A story of 20 years at sea in Antarctica initially with The Falkland Islands Dependencies Survey which later became the British Antarctic Survey. An era that started with under powered ships that were not really suited for the job they were asked to do and ended with purpose built ships for the job in hand.
For ex-FIDs like me this is a fascinating description of the "other side" of Antarctic research and logistical support that we encountered usually only briefly on our way to or from our Southern posting. It is remarkably detailed and full of things you will recognise with plenty of tales to keep you turning the pages. The author clearly has a great experience of and and enthusiasm for Antarctica. For anyone who has been to Antarctica or enjoys tales of adventure that are usually hidden behind the "Continent for Science" official record of what happens, drop hints at birthday or Christmas time, or treat yourself.
"When not laboriously collecting blocks of ice from the pack ice, we sunbathed, shirts off in temperatures well below zero. As usual we had run short of water, and boiling ice down on the deck over diesel oil fires provided some, it mostly composed of fresh water, though the resultant water tasted of diesel and was distinctly brackish."
"... a 60 -plus professor of cartography, on a summer
visit to oversee the groundwork for the aerial survey
of the Dependencies. Having been ashore, he was returning
in the motorboat and against all the rules, he stood
on the foredeck holding on only to the painter, leaning
back as he did so, as the boat weaved between comparatively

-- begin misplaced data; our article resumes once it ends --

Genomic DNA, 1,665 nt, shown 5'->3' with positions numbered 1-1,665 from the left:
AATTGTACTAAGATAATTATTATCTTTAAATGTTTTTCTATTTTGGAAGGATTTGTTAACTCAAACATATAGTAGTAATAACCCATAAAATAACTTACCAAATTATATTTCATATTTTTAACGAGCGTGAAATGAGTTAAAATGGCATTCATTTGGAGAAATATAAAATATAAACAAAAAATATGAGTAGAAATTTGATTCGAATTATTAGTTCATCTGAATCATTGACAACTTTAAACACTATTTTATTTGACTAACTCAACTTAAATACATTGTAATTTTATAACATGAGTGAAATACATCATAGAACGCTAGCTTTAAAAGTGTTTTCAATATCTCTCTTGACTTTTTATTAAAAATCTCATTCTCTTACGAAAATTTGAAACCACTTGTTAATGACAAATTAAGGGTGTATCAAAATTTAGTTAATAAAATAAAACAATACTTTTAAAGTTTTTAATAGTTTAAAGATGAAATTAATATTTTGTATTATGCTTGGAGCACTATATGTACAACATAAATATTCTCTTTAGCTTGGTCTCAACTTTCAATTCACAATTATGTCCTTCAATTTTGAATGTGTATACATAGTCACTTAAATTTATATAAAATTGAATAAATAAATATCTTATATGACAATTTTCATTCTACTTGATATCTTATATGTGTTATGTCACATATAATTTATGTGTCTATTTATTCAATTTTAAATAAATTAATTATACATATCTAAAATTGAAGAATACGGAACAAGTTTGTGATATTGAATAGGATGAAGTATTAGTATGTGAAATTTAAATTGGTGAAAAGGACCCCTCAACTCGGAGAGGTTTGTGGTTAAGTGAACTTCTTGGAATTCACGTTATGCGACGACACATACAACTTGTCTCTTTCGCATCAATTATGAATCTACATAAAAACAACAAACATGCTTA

small ice floes, when it hit some ice and stooped abruptly.
He shot over the bow and disappeared under a floe. Despite
immediate efforts by those in the boat, it took a full
20 minutes before he could be retrieved and brought
aboard, and he was thought to be dead."
- he did survive!
Paul - webmaster
the Sun Shines on Antarctica
And Other Poems about the Frozen Continent
Irene Latham, illustrated by Anna Wadham
This poetry collection takes readers to the bottom of the world to experience summer as they've never seen it before.
Each double page spread has a poem, a fact box and stunning illustrations.
I meant to list this book here much earlier, but when it arrived my wife borrowed it to take with her when she looks after a neighbour's daughter for a while until her mum gets home from work. It turned out it was one of her favourite books to look at while she was being read to, so it was only after a few weeks that I remembered I hadn't seen it for a while that it came back and it got listed. Highly recommended by Catherine to read to Chloe, highly recommended by Chloe to have read to her. A lovely sharing book or for children to enjoy on their own.
Paul - webmaster
Ages 8 - 12
BYRD & IGLOO is the first narrative nonfiction book to tell the daring adventures of legendary polar explorer and aviator Richard Byrd and his lovable dog explorer, Igloo. Byrd is known for being the first to fly a plane over the North and South Poles, while Igloo is famous for being the only dog to explore both the North and South Poles. The adventures of Byrd and Igloo opened the door for science and research in the Antarctic. Featuring direct quotes from letters, diaries and interviews, newspaper clippings, expedition records, maps, charts, as well as never-before-seen photos, it will give the complete story of the explorers' journey. Though rooted in history with evidence from many museums and research centers, Byrd & Igloo will be exciting in tone, making it accessible and interesting for young readers.